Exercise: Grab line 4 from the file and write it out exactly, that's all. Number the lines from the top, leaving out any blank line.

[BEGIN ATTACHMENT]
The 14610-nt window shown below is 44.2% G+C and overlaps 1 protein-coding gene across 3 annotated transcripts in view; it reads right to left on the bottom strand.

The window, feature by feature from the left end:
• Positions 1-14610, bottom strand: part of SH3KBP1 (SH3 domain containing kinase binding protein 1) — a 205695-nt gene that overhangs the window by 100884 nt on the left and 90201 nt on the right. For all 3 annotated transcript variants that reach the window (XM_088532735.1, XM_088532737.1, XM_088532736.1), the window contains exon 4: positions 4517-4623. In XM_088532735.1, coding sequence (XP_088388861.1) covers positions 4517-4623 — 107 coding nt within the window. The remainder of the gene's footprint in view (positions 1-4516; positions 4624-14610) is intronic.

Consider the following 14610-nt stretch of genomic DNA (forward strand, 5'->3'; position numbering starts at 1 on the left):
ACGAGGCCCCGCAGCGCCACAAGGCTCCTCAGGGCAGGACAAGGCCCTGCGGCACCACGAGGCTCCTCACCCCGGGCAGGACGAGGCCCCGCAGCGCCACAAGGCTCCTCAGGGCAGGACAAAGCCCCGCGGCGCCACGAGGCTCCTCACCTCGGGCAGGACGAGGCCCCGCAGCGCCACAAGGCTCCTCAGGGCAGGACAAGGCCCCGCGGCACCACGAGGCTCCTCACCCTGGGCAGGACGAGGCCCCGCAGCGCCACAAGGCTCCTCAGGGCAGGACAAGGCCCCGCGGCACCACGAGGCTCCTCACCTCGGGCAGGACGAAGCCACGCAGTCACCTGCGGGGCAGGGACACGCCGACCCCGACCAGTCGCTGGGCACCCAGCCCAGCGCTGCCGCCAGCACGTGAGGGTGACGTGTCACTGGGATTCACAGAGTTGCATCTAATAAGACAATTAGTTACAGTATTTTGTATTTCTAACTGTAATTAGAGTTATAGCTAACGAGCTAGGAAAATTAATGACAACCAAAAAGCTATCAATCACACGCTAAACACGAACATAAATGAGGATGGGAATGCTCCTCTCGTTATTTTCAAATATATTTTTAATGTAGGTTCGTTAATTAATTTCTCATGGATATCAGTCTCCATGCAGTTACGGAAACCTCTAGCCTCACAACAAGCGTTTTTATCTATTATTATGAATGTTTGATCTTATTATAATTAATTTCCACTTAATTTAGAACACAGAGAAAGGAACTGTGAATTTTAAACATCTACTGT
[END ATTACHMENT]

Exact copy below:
Consider the following 14610-nt stretch of genomic DNA (forward strand, 5'->3'; position numbering starts at 1 on the left):